Adam Duvall Could Be Pivotal Man In NL Playoffs

IBWAA

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Adam Duvall led the National League in runs batted in this season but struggled with bases empty.Ian D'Andrea, Creative Commons Attribution Share-Allike 2.0

By Dan Schlossberg

This is the story of Dr. Jekyll and Mr. Hyde — otherwise known as Adam Duvall.

The veteran outfielder, who split the 2021 season between the also-ran Miami Marlins and NL East champion Atlanta Braves, is a different hitter with men on base.

For the season, he led the National League with a career-best 113 runs batted in — a number that would certainly please a hitter like teammate Freddie Freeman. But Duvall got there the hard way.

He hit just .228, four points lower than his eight-year career batting average of .232.

It seems that the 6-1, 215-pound right-handed hitter, who turned 33 in September, is an absolute terror with men on base.

With runners in scoring position, he batted .326 with a .367 on-base percentage and .757 slugging average. Overall, his average with runners on base was .293 — not too shabby in a year when .300 hitters were scarce.

Add late-inning situations to the equation (late-inning pressure plus runners on base) and Duvall’s average jumped a few points to .296.

But with the bases empty, Duvall hit only .172 (47-for-274). That’s where the Jekyll-and-Hyde analogy comes in.

Non-tendered by the Braves last fall, Duvall signed with Miami. But the payroll-paring Marlins sent him back to Atlanta in exchange for backup catcher Alex Jackson with minutes to spare before the 4 p.m. trade deadline on July 30.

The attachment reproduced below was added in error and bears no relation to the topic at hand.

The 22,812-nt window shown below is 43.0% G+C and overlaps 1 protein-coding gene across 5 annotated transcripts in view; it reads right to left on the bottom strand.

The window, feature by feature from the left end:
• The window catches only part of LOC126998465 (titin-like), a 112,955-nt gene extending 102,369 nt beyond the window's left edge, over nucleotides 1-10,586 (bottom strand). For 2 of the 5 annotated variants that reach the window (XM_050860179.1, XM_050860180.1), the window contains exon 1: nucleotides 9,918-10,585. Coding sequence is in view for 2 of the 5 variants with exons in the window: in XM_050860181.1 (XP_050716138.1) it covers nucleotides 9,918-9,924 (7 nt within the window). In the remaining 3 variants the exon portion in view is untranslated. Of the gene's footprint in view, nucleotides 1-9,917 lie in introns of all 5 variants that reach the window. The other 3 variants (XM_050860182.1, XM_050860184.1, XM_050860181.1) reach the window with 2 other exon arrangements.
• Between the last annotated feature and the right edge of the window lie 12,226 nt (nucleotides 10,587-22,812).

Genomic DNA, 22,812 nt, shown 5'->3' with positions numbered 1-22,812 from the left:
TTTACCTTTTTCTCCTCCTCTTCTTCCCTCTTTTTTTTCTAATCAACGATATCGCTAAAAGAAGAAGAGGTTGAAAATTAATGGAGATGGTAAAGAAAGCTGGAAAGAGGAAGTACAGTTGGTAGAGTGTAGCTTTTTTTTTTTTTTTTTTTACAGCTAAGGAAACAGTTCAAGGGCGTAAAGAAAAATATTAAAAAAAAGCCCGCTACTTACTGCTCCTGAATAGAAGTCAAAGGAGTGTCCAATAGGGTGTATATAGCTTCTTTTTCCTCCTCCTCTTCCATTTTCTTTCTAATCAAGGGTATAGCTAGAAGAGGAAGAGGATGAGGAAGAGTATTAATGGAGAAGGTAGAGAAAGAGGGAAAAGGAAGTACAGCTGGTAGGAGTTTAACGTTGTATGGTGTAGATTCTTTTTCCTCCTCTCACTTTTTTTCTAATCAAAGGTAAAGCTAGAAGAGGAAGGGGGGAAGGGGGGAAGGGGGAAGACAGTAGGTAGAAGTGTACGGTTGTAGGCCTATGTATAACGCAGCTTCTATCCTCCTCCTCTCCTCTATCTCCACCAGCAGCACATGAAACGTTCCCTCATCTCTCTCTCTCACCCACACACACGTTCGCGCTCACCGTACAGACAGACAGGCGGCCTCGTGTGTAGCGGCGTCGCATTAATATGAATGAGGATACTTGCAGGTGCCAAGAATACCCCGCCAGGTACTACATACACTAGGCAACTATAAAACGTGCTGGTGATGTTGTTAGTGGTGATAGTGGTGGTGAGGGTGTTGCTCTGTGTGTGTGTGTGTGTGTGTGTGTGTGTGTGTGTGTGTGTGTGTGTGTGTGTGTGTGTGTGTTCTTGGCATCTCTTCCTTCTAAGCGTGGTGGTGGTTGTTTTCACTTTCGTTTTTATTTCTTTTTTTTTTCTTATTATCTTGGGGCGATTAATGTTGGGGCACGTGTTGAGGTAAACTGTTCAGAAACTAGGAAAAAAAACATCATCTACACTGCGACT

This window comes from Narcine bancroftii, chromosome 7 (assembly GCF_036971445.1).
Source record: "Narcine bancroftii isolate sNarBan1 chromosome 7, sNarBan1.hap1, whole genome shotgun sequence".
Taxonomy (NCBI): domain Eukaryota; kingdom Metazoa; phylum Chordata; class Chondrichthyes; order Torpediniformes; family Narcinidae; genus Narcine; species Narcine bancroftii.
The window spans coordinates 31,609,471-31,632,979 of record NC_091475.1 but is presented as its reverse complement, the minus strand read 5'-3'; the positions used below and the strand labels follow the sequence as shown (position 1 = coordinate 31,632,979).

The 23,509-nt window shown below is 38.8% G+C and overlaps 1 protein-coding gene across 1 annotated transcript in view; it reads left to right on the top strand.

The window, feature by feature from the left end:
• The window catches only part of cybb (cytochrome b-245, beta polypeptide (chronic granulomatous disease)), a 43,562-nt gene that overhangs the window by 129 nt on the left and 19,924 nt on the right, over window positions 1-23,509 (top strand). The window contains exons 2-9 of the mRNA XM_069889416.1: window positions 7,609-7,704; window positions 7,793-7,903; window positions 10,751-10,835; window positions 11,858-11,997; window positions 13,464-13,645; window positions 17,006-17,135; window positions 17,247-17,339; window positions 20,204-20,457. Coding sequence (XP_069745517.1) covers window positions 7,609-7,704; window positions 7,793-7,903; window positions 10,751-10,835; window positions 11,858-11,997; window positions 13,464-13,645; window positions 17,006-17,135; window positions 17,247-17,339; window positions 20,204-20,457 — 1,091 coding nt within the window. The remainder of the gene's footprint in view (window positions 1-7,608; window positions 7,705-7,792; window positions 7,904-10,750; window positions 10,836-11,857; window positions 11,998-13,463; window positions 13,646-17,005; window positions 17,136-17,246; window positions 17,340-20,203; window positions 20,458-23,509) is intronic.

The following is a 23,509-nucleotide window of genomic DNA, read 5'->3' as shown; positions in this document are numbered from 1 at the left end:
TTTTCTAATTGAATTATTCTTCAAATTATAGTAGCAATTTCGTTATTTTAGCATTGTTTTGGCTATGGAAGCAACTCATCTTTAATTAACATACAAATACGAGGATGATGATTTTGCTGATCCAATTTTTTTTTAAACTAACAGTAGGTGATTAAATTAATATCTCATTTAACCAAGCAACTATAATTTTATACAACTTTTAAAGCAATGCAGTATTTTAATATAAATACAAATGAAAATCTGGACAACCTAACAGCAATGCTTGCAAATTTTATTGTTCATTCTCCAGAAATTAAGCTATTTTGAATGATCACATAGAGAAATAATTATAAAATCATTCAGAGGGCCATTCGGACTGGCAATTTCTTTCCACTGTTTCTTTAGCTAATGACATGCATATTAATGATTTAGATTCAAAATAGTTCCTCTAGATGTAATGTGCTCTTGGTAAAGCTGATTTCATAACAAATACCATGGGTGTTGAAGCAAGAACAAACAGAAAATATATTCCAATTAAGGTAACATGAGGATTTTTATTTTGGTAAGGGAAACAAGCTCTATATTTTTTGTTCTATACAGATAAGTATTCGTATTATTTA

Duvall then proceeded to hit 15 home runs for Atlanta over the final two months.

His return plugged a gaping void in left field, where Marcell Ozuna had been stationed before he (a) fractured two fingers with a foolish head-first slide at Fenway Park in May and (b) got arrested on a domestic violence charge against wife Genesis.

Duvall, far superior to Ozuna defensively, is a popular clubhouse figure, especially since he’s a diabetic who played through the Covid-19 epidemic in 2020 when he could have opted out. Had he not injured himself by pulling an oblique during his first at-bat of the National League Championship Series, the Braves probably would have defeated the Los Angeles Dodgers and gone to the World Series against the Tampa Bay Rays.

One of four outfielders obtained by Atlanta to fill the gaping void that opened when Ozuna and Ronald Acuna, Jr. were sidelined simultaneously, he is the only one virtually certain to return. Jorge Soler is an unrestricted free agent, Joc Pederson carries a $10 million option unlikely to be picked up, and Eddie Rosario might not fit if Acuna and Duvall return and Cristian Pache gets another crack at center field.

This time around, Duvall can command a multi-year contract. He can opt out of his deal, which he probably will, but wants to stay with the Braves. Duvall does strike out a lot and seldom steals a base but his uncanny knack for producing in the clutch makes me a man who will draw MVP votes — at least for 2021.

Former AP sportswriter Dan Schlossberg of Fair Lawn, NJ covers baseball for forbes.com, Latino Sports, Ball Nine, Here’s The Pitch, Sports Collectors Digest, and USA TODAY Sports Weekly. The popular speaker, author, and tour host can be reached via ballauthor@gmail.com.

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